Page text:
Main Services Provided at Hospice Klang
The main service is the “ Home Care “ programme. Experienced nurses and volunteers visit the homes on a regular basis to see such patients. At each visit, the patient is assessed.
The following issues are determined:
i. Is there a need for stronger medication for pain relief?
ii. Does the patient need a walking stick or a wheel chair to get around?
iii. Is a special bed needed for the bedridden?
iv. Is the family properly and fully informed about the illness?
v. How are the patient and family coping?
It is very important to keep in mind that the responsibility for taking care of these patients still rests with the family. There has to be a primary care giver at home. Hospice Klang’s responsibility is thus to provide sorely needed relief and support.
Specific Care and Treatment Provided
In general, care is needed and provided in four areas.
i. The treatment of physical symptoms. Provision is made of essential medications and consumables used to treat these patients, especially for the poor;
ii. The provision of nursing care is another, useful service. Examples – care of feeding tubes, urinary catheter, prevention and treatment of bed sores and wound dressings;
iii. Education and counselling is also an important aspect of this work. Efforts are made to explain, as clearly as possible, the diagnosis and prognosis; and
iv. Loan of relevant medical equipment such as wheel chairs, hospital beds and ripple mattresses.
All the hospice services and loan of equipment, it must be pointed out, are provided free to the patients.
Early Days of Hospice Care in Malaysia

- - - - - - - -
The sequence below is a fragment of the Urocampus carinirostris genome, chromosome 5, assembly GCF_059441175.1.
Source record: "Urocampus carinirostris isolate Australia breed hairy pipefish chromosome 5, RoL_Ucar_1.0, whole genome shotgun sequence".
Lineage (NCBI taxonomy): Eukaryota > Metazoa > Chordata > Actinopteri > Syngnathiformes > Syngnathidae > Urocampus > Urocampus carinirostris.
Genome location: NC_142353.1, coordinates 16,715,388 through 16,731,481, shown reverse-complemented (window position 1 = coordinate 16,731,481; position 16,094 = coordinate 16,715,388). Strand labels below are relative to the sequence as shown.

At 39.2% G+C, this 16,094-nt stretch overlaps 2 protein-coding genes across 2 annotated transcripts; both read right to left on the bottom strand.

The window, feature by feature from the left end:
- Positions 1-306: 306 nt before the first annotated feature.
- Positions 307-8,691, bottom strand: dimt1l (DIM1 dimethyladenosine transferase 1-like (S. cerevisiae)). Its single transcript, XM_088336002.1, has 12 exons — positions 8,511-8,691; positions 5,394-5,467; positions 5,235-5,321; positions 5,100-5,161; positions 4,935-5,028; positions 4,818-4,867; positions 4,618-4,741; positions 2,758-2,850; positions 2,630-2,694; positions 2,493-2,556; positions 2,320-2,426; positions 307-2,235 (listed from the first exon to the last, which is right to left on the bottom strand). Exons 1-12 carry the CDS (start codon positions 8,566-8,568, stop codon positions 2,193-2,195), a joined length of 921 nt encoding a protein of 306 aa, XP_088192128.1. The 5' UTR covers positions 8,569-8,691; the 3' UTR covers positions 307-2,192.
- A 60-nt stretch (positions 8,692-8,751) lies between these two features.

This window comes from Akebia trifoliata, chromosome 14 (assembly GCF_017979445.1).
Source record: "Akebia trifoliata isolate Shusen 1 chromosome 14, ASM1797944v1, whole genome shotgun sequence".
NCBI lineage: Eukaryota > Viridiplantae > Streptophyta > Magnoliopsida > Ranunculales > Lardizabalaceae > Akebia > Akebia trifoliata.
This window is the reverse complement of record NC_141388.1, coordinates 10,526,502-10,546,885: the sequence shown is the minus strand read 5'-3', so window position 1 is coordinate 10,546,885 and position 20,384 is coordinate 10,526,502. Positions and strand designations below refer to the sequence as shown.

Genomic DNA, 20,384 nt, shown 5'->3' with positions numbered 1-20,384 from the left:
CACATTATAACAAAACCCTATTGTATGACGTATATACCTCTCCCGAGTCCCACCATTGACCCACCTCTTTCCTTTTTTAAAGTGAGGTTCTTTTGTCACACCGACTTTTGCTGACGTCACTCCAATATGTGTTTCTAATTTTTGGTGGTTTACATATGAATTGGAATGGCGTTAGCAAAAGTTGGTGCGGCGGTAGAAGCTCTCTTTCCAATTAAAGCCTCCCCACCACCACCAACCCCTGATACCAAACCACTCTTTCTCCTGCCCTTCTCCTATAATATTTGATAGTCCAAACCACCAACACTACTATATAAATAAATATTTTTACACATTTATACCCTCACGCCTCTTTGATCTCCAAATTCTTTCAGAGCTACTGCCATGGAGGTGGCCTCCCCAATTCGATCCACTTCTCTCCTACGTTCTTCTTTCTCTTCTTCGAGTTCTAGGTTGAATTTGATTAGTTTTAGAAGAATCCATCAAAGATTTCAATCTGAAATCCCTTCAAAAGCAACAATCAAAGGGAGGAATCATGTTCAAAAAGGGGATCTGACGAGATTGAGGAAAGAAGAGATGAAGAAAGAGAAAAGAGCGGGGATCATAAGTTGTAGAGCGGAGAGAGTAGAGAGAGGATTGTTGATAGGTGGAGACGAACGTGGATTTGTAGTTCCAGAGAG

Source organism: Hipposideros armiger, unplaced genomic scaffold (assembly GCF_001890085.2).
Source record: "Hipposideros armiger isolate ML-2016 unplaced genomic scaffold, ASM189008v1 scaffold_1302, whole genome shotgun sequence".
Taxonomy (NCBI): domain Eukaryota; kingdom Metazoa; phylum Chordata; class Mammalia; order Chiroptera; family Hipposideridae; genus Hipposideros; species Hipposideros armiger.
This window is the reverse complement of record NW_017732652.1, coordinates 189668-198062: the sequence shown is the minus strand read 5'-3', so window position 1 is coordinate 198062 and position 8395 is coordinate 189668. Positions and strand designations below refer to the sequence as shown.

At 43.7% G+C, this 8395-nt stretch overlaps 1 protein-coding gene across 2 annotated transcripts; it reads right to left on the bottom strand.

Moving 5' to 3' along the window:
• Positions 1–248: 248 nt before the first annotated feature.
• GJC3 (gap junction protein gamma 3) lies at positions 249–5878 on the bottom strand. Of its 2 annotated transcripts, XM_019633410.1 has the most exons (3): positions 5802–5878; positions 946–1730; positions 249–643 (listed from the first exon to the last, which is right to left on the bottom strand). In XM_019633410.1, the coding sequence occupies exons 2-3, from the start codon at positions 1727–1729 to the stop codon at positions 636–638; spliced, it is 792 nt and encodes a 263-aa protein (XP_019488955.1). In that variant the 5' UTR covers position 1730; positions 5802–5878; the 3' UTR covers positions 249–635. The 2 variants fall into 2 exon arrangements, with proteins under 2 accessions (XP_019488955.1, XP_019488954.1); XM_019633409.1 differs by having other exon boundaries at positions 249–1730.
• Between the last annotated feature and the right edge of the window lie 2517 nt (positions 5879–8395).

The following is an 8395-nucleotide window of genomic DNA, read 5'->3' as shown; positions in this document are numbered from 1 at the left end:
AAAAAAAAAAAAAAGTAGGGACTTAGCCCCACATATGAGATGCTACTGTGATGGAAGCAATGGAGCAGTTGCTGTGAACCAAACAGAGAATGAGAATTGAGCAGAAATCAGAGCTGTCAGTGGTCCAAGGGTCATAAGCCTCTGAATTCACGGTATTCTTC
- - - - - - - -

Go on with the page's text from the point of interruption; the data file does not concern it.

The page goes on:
Hospice care began in Malaysia in early 1992 in Kuala Lumpur and Penang. Since then an additional seventeen centres have been set up all over Malaysia. There is now in place a Malaysian Hospice Council. The administration of MHC is entrusted to a Board of Directors headed by a chairman, four other principal office bearers and seven board members.
It is highly commendable and indeed inspiring that we have such angels in our midst.
It is thus very gratifying to see the growth of such needed hospice and palliative care centres all over the country. However, we have a long way to go service wise because the reach of such services is nowhere near such countries as Singapore and New Zealand.
Volunteer Enthusiasm and Sheer Commitment
Many of these centres are run on volunteer enthusiasm and sheer commitment to a worthy cause. As NGOs much time has also to be spent on fund raising activities to support these much needed services.
It is highly commendable and indeed inspiring that we have such angels in our midst. These individuals have the ‘ milk of human kindness ‘ in abundance in their DNA so to speak. They work quietly, calmly and with great compassion and dignity. In the process, these individuals deliver a unique and much needed service to the patients and their families.
What is truly remarkable is that these individuals do so with quiet determination and without the need for fanfare or unnecessary publicity. Neither are they doing this great and needed service on a continuing and sustained basis for public recognition, rewards or awards. That is the mark of truly selfless service.
It is, therefore, a great comfort and blessing to know that we have such angels in our midst. By their caring hearts and loving hands they have touched so many lives and provided much needed solace, relief and assistance when all seemed so lost and hopeless.